A strategy for strategy: Sleep on it
The world’s northernmost botanical garden lies just outside my office door. I like to schedule walking meetings there, and when I visit the garden myself, I enjoy the metaphorical act of choosing which path to follow.
I now know I should do that even more. Maarten Bos and Amy Cuddy make that clear when they write about making complex decisions. Their research suggests a three step approach, and the surprising step in the middle, is to sleep on it. Or at least to find a little distraction. “After a period of distraction, one option usually feels better,” their experiment shows. “That’s the option you should choose.”
Leadership development is largely about learning to set up processes that yield good decisions. And let’s be honest: the tradition for good decision-making in academia is not rich. We make decisions in one setting and reverse them in another. The quality of the workplace is damaged and resources are wasted.
When we re-do decisions, we appear to be unclear and unpredictable — disastrous qualities in a leader. Perhaps worst of all, a culture of re-doing decisions is a culture in which it’s worthwhile to continue arguing for the losing perspective.
Bad leadership is a caricature of academia; it’s so pervasive that one of the New Yorker’s most famous cartoons memorializes The Unknown Academic Infighter. We have to eliminate the remnants of this culture. Infighting isn’t just wasteful, it’s degrading.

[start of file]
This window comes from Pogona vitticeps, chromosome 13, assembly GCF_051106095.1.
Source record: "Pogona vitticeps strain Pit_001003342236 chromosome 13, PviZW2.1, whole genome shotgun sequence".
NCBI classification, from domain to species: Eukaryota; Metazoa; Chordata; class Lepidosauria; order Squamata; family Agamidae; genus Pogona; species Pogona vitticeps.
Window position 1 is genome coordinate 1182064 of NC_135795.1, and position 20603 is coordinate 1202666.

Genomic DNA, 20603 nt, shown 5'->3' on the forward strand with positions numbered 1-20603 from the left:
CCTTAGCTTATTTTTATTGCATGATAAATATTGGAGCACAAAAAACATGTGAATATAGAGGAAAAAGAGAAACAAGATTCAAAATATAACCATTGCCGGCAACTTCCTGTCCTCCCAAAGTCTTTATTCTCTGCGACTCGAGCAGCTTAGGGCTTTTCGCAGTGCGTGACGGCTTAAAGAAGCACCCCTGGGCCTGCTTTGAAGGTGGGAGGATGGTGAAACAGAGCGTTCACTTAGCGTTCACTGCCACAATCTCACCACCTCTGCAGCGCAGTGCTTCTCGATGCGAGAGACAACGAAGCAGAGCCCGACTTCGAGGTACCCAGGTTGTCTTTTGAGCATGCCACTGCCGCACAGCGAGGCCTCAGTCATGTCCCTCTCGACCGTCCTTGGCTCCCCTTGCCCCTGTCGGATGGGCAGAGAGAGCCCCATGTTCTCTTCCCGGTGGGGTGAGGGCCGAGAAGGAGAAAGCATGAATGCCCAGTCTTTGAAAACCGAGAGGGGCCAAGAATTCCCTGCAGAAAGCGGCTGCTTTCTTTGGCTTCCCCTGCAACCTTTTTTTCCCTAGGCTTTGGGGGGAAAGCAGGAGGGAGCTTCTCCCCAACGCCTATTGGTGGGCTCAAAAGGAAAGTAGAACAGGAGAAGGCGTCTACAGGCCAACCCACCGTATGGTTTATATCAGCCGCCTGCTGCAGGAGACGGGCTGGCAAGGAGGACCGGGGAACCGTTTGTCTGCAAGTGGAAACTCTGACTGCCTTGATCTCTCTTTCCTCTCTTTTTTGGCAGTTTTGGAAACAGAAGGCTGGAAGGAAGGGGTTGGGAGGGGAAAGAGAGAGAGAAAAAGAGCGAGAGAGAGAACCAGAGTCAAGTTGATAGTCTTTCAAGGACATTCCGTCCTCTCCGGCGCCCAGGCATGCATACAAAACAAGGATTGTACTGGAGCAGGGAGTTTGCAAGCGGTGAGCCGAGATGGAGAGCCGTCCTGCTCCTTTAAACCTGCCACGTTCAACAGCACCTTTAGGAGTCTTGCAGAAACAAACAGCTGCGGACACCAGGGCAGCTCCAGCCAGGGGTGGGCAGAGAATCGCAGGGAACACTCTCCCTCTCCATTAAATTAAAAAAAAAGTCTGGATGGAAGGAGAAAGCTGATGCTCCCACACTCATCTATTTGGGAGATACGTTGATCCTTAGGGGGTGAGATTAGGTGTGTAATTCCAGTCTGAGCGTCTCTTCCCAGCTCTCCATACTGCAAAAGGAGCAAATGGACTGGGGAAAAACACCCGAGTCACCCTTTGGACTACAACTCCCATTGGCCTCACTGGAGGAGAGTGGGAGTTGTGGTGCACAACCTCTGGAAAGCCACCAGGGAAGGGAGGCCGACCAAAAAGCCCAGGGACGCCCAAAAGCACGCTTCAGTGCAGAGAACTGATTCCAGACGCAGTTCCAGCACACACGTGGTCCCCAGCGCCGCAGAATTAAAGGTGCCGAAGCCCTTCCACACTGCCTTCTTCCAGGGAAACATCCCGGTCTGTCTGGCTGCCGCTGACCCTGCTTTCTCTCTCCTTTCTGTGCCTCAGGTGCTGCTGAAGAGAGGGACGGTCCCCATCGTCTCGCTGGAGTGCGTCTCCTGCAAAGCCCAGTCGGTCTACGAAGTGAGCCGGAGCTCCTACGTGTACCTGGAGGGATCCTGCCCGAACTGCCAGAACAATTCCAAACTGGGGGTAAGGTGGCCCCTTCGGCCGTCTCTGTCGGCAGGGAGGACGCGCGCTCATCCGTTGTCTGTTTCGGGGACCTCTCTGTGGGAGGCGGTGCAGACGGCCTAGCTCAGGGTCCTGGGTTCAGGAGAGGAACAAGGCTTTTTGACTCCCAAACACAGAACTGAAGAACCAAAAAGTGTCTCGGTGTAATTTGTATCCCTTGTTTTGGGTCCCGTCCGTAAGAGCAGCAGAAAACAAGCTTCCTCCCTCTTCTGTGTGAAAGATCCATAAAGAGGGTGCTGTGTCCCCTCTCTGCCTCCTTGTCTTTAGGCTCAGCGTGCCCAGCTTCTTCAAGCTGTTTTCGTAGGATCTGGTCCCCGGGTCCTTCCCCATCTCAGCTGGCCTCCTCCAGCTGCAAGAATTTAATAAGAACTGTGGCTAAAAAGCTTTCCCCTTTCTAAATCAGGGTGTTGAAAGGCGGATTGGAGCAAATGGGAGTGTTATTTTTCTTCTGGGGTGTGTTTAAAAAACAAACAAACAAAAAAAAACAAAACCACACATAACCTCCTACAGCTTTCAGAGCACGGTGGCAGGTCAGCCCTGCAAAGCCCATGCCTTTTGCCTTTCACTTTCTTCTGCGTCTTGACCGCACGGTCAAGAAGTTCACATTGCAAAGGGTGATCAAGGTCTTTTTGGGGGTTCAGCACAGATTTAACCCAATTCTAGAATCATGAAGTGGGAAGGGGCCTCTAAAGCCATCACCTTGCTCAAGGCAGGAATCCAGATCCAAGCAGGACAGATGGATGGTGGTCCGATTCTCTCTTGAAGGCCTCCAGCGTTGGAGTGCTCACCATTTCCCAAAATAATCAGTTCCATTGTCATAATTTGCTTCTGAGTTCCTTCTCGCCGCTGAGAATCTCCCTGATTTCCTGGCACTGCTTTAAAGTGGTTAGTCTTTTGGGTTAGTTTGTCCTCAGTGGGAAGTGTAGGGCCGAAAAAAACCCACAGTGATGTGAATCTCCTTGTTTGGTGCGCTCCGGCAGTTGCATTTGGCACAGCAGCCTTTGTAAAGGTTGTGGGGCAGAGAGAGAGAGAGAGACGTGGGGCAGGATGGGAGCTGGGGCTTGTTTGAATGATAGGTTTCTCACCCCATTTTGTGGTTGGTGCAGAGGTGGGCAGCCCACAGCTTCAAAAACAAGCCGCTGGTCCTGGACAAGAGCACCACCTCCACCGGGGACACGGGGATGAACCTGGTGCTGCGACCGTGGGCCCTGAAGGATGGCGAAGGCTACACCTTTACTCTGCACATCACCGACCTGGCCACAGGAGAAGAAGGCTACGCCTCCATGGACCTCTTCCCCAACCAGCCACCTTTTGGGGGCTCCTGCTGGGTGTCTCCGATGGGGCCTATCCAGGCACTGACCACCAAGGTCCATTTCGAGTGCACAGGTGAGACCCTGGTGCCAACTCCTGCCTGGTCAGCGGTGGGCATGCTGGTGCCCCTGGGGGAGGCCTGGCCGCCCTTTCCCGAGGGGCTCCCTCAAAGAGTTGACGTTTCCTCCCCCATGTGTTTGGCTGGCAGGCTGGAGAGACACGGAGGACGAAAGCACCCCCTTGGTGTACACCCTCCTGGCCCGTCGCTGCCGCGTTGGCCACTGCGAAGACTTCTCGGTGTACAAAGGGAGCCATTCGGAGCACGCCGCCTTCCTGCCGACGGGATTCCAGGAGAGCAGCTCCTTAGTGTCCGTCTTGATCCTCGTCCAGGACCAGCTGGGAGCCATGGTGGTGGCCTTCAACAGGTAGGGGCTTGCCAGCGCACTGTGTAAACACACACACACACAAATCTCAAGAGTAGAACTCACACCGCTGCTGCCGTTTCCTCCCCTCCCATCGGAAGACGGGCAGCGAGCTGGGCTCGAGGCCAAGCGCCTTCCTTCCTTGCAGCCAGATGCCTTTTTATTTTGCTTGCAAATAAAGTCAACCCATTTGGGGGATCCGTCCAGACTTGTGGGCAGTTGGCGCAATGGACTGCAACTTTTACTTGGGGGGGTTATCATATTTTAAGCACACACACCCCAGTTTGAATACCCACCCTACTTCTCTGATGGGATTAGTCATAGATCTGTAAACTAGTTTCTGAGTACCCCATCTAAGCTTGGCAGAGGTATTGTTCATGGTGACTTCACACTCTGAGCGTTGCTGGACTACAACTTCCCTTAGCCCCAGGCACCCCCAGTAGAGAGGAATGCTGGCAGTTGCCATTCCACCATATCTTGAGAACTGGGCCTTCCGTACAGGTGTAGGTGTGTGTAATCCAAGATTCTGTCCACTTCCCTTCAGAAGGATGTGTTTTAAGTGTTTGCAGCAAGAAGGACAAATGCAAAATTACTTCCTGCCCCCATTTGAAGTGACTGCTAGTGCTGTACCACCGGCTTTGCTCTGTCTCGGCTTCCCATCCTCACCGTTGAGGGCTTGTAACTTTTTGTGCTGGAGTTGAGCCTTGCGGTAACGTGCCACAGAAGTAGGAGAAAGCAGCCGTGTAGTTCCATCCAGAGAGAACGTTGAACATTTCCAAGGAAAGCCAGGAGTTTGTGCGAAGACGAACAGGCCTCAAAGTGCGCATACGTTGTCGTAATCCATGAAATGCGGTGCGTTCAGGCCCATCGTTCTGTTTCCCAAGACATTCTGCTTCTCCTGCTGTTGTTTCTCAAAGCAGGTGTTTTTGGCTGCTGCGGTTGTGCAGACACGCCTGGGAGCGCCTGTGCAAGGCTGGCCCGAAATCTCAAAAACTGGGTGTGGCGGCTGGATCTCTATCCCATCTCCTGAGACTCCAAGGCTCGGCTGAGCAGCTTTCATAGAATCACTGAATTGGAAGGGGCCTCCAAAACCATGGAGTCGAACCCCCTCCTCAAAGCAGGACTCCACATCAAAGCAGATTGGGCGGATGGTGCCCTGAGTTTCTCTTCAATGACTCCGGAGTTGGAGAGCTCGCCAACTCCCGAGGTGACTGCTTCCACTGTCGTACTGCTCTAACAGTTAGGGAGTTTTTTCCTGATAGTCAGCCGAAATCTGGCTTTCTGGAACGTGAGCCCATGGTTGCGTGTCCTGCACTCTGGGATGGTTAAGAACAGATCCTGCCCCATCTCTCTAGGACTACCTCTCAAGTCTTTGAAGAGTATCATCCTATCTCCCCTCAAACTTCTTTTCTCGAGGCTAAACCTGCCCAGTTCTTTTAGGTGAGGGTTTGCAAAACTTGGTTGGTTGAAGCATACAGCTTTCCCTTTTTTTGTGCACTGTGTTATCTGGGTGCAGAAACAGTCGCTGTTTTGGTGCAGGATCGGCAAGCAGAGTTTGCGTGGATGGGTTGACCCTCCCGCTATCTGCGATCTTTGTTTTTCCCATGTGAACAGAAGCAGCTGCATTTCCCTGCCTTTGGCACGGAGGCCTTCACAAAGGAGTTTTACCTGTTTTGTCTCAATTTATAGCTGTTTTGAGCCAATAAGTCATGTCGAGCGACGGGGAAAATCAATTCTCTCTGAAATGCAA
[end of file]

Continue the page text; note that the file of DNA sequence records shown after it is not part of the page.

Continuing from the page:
Many serious and interesting challenges await our reflection and require complex decisions. How will we work to have greater public support, so that we get the resources necessary to do what we know is important? How will we create the best possible setting for education? How will we communicate to our students’ future employers the value of the relatively new European 3-year Bachelor’s Degree? What are the best conditions for successful research and how can we forge them? Have we formalized a culture of the university-as-workplace that is built on trust or do we have one built on suspicion? How can we satisfy politicians and the general public without being crushed by counting?
From my perspective, these are some of the very biggest challenges we face in university leadership. The strategic responsibility for addressing these lies with presidents and rectors, with deans and with departmental chairs.
However, the people in these positions are trained as teachers and researchers, not leaders. If we want to trust our future to something more than luck, it’s essential that we develop a culture for making good decisions. We have to agree on why that is a worthy goal and we have to work together to make it happen. That’s what I want to think about; it’s what I want to work on. And I know I’m not alone.
But right now, it’s May 17th — Constitution Day here in Norway. I think I’ll go for a walk.